The Missouri Reader Vol. 40, Issue 1 - Page 44

Should Typing Skills Be Taught to Young Children?

Courtney Stuart

Four years ago I would have argued against the push for young children to aquire typing skills. I didn’t think kindergarteners or first graders needed to know how to type other than their name. I thought the skill of working the mouse was all they really needed to master. Young students will eventually learn to type through years of practice just like all the other students that I have had in the past. This was my philosophy of typing for young students. That was all about to change.

The education world changed a few years ago when DESE announced that the MAP test would no longer be paper and pencil -- it would all be online. The third and fourth grade teachers already had the stress of teaching MAP material to their students, now they had to worry about the essay portion, how students will show their work on the math test, and most importantly, preparing them for a drastic technological change. The requirements for the MAP sent tremors through our school district. I had an uneasy feeling about the new expectations and being the only technological teacher in the building, I knew all eyes would be on me. I had been preparing my present third and fourth graders for the past two years, so now all I had to do was tweak their skills. Little did everyone know, this test wouldn’t be neither drastic nor a big change.

I learned a long time ago that students learn quickly when it comes to technology. Many of us have had our students or our own children teach us how to do a function on our smart phone, IPad, or tablet. Most elementary-age children are digital natives, comfortable with the newest technology and operating hand-held devices with a swipe of a finger, but they have a much more difficult time trying to compose text on a keyboard. I have heard and understand the argument about how students in early grades are still learning to connect sounds, recognize letters, and spell accurately. Others argue that students are pushed too soon into typing even though most students haven’t developed their fine motor skills until third or fourth grade. Our physical education teacher, who is a 20-year veteran teacher, agrees. She feels that typing will help students with their fine motor skills and hand-eye coordination but some students will struggle, if not physically, mentally. She came up with a great way to help younger students with letter placement. She places a large picture of a keyboard on the wall of the gym. As students create words with individual letters, they must run to the keyboard and type it.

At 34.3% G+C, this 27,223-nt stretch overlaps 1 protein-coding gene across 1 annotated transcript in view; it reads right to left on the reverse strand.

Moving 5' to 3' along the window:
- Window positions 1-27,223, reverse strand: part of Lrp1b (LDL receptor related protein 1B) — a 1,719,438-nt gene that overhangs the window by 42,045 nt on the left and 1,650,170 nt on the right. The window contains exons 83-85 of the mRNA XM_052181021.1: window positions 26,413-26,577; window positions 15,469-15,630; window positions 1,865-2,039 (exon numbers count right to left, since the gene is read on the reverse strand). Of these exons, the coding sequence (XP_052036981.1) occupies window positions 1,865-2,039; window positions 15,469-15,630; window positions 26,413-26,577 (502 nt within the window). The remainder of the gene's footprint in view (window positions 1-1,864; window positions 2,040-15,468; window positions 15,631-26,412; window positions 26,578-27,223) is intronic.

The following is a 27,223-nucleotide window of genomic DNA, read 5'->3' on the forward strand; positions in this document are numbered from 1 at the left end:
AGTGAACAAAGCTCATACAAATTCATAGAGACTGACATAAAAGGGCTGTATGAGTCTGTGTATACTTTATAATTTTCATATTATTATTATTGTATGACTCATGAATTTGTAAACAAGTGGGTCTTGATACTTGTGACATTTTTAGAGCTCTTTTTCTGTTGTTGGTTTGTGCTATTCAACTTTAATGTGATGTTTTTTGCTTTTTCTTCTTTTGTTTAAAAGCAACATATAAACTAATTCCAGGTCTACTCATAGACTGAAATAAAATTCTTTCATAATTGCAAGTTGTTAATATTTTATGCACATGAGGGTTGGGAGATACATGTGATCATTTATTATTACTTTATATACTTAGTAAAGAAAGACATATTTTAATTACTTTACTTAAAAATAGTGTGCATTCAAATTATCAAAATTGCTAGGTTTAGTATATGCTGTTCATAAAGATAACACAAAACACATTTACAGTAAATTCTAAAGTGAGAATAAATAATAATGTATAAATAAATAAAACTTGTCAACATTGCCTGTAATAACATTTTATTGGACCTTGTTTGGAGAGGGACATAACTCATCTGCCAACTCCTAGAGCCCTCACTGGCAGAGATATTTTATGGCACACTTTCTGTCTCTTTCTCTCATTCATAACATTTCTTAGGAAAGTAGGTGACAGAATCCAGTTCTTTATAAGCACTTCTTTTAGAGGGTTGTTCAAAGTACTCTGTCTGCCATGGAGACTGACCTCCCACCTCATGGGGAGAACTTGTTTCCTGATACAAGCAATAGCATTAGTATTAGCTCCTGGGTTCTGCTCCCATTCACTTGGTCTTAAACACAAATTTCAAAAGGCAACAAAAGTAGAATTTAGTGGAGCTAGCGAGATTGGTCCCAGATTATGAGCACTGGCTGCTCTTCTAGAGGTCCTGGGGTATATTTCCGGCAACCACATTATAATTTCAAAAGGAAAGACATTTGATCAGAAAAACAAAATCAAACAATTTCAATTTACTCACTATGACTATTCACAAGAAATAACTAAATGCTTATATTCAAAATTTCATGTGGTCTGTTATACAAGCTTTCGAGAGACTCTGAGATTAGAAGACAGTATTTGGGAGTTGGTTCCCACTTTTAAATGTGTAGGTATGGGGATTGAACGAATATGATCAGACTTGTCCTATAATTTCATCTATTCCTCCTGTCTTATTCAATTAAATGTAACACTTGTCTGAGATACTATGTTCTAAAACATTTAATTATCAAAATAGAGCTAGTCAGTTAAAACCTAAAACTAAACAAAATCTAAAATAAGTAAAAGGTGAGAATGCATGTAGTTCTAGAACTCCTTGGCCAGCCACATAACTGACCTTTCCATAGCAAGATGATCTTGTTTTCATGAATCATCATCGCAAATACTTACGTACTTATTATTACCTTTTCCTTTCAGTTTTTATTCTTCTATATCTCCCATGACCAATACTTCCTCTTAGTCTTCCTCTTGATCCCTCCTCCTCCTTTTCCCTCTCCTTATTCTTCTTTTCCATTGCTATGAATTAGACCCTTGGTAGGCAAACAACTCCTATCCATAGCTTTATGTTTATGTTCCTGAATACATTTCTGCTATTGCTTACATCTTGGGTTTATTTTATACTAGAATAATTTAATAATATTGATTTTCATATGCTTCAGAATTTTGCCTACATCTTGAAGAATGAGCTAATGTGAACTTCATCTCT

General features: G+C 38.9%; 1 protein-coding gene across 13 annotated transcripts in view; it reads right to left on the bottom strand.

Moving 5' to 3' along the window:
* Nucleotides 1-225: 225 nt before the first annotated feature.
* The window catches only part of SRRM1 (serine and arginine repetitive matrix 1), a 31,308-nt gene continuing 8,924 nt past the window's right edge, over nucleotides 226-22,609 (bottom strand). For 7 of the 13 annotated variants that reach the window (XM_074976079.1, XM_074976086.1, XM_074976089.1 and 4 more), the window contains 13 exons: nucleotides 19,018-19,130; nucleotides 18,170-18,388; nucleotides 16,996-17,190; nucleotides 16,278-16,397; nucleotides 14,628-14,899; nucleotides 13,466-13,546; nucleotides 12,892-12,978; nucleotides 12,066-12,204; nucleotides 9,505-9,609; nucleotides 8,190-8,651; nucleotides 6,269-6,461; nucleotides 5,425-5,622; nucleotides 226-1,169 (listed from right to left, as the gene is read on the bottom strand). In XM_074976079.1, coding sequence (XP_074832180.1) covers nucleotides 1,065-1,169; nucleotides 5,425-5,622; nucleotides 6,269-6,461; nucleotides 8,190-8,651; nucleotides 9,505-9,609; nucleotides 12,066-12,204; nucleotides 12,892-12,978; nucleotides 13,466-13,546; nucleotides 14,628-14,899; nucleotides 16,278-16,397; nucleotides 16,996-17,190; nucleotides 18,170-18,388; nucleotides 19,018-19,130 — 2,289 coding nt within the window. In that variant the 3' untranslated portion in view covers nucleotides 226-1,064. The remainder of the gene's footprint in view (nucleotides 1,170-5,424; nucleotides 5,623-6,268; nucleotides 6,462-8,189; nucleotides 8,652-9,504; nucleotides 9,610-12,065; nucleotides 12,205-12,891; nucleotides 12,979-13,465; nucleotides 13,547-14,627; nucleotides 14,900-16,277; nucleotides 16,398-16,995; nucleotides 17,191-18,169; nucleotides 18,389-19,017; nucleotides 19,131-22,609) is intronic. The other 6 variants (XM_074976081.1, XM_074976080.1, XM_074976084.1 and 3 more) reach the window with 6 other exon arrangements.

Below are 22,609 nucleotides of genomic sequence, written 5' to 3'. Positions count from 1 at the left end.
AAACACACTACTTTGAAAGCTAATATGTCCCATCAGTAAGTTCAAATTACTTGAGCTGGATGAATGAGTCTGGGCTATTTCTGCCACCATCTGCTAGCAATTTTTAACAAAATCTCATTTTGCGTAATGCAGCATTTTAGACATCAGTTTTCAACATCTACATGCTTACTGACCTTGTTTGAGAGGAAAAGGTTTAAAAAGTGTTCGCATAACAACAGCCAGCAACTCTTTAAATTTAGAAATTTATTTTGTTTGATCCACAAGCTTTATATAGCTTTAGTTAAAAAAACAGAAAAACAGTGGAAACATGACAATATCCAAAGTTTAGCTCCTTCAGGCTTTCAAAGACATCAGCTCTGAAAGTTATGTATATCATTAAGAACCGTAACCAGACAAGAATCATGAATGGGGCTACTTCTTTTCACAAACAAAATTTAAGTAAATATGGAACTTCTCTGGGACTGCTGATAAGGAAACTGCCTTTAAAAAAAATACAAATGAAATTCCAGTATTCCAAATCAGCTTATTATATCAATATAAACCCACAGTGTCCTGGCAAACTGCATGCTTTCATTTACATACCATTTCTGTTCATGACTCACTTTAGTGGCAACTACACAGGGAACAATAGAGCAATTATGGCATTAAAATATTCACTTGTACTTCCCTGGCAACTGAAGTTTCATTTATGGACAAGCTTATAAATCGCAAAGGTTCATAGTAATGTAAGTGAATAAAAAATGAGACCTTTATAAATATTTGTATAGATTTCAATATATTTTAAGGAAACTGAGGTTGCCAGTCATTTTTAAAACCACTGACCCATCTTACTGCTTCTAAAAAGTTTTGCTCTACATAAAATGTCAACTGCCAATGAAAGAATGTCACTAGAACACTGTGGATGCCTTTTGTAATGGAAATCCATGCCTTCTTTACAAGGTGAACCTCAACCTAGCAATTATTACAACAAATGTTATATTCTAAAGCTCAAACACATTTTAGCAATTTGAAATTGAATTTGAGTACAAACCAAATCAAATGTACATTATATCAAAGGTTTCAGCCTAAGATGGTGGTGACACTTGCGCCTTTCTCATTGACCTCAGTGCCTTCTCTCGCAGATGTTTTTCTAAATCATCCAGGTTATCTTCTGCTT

I agree that finger placement and touch typing in kindergarten is very difficult with their little hands and fingers so I don’t push them beyond their ability. I merely introduce letters, numbers, spacebar, and enter key, and where they are located on the keyboard. Repetition helps students memorize the layout of the keyboard. Layton (2013) cited the director of curriculum and instruction at New Jersey’s Glen Rock Public Schools, Kathleen Regan, as saying, “Children must learn touch typing—the ability to compose text without looking at keys—so they can focus on their writing” (para. 12). She calls it a fluency skill that is similar to memorizing multiplication tables so students can quickly perform complex mathematics. Layton further cited Regan as saying, “On the Common Core assessments, some of these writings are going to be document-based questions or sorting through different types of text. The last thing you want is for the kids to be struggling with the mechanical skills” (para. 14).

Borreli (2014) defended the paper and pencil route as well stating that “according to a recent study in a forthcoming issue of the journal Psychological Science, using pen and paper, not laptops, to take notes boosts memory and the ability to retain and understand concepts” (para. 1). Both Layton and Borreli have a point. I would hope that our students are experienced in both paper and pencil and using technology. That way, they can choose what works best for them. In my room, I incorporate several sites that help my students learn to type. Keyboard Climber, Dance Mat Typing, and Arachnid Falls are a few of my go-to sites that the kids enjoy and learn the most from. To practice typing skills, I have students type up a paper that they have written

"It (also) benefits students to see and hear the teacher highlighting important data, skimming sections of the text, making connections to past experiences, and taking the time to pause and think about what is being read."

Figure 2 - Students engaging in an intense game of Kahoot


Tech Talk